With another scorching summer on hand, we often take refuge with a drive along Michigan’s beautiful blue waters. One of our favorite routes is to follow the shoreline from Lake St Clair to Port Huron via M-29; the turquoise blue water and lake breeze does wonders for both mind and body. In Port Huron the double span of the Blue Water bridge is picturesque as it crosses the St Clair river; the water turns a cobalt blue as it flows into Lake Huron, Canada awaits on the other side. We parked at the Thomas Edison Depot Museum located on Edison Parkway; in front of us the Thomas Edison River Walk stretches south from under the bridge to the USCG dock; a favorite spot for sight-seers, walkers and fishermen, it is always a bevy of activity. Today we were in search of a little history and some air conditioning; inside the museum we go!
Built in 1858 for Grand Trunk Railroad the tiny Fort Gratiot Depot is now home to the Thomas Edison Depot Museum. As you can clearly see, young Thomas made a great impression on the city during his boyhood years. The Edison family moved to the area from Ohio, that’s where his story begins. I think it’s cool that this is the actual structure where Thomas worked as a “news butcher”; beginning in 1859 the then 12-year old boy departed daily from this depot on the Port Huron to Detroit run. The young entrepreneur actually published the first newspaper to ever be printed on a moving train, the Grand Trunk Herald; his job was to sell newspapers and candy to train passengers, he was quite successful. There is not a lot of square footage for exhibits, but all look fresh, are done well and give visitors an opportunity to participate hands-on. The timeline continues into Edison’s adulthood and success as an inventor. A restored baggage car is just outside the museum, you are able to go inside and have a look at what Thomas’s printing shop and mobile chemistry lab would have looked like. The museum is really interesting, be sure and stop in.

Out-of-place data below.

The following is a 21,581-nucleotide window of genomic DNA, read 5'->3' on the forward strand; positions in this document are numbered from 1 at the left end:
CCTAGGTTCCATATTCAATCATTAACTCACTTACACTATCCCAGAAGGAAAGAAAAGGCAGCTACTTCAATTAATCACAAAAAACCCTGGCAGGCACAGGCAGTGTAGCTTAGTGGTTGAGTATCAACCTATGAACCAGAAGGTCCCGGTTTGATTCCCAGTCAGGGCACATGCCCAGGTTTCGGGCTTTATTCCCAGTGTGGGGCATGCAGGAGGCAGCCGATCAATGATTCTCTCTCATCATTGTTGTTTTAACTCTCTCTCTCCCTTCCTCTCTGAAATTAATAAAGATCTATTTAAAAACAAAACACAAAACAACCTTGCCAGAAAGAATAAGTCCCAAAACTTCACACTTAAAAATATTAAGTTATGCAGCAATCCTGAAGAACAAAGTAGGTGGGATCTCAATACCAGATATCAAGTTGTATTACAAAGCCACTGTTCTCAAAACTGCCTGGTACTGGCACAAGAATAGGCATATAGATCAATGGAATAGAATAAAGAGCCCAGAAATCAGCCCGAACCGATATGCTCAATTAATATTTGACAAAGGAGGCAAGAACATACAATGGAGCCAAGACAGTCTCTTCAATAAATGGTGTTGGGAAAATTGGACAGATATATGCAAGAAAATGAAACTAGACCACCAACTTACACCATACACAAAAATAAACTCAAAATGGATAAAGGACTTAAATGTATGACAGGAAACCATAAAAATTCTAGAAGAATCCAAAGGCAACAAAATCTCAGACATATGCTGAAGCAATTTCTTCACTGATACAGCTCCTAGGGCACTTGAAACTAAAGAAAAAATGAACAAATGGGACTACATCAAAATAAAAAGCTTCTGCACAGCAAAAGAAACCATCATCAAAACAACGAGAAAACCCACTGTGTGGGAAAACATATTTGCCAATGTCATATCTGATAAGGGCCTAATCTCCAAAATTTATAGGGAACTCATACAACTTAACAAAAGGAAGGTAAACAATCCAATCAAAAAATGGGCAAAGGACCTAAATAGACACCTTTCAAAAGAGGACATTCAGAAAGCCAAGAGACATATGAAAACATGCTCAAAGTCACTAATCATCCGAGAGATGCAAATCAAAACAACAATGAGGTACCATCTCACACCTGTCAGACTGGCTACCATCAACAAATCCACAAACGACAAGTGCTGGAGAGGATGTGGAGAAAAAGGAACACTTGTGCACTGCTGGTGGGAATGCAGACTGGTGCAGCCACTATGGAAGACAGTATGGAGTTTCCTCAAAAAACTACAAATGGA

We continued our drive south on the parkway to Pine Grove Park where the Huron Lightship Museum is embanked; definitely check this out! Built in 1920 she was launched simply as Lightship 103 of the United States Lighthouse Service. Back in the day, floating lighthouses were used in places where it was too deep or too costly to build an actual lighthouse. A light shone brightly at the top of a mast, ships also sounded fog signals when visibility was difficult. This was the last lightship afloat on the great lakes; it was retired from active service in 1970, enshrined at Grove Park in 1972 and in 1989 the Huron was designated a National Historic Landmark. It is an amazing opportunity to be able to climb aboard such a neat piece of history. We first wandered around the main level and got an idea of what it was like for the crew to live aboard; the galley is long and narrow, complete with stainless steel sinks and counters, a small dining area consists of a simple table and chairs, cots dangle from chains in the sleeping area…..not exactly roomy. We climbed down the ladder into the engine room; originally powered by a compound steam engine, in 1949 it was converted to diesel power using 2, 6 cyl. GM 6-71 engines. Get an up-close look at the gauges, tanks and over-sized components that made this ship run; hard hats and lanterns hang overhead; I can only imagine how loud it must have been down here. Back up the ladder, a turn, then up another stairway to the weather deck; here you get a complete panoramic view of the dazzling river, bridges and deep blue lake, Wow! Here you also have access to the pilot house, complete with its signature brass steering wheel and numerous gadgets. When we completed our tour it was time for lunch, we drove a little further south to the banks of the Black River to find some outdoor dining.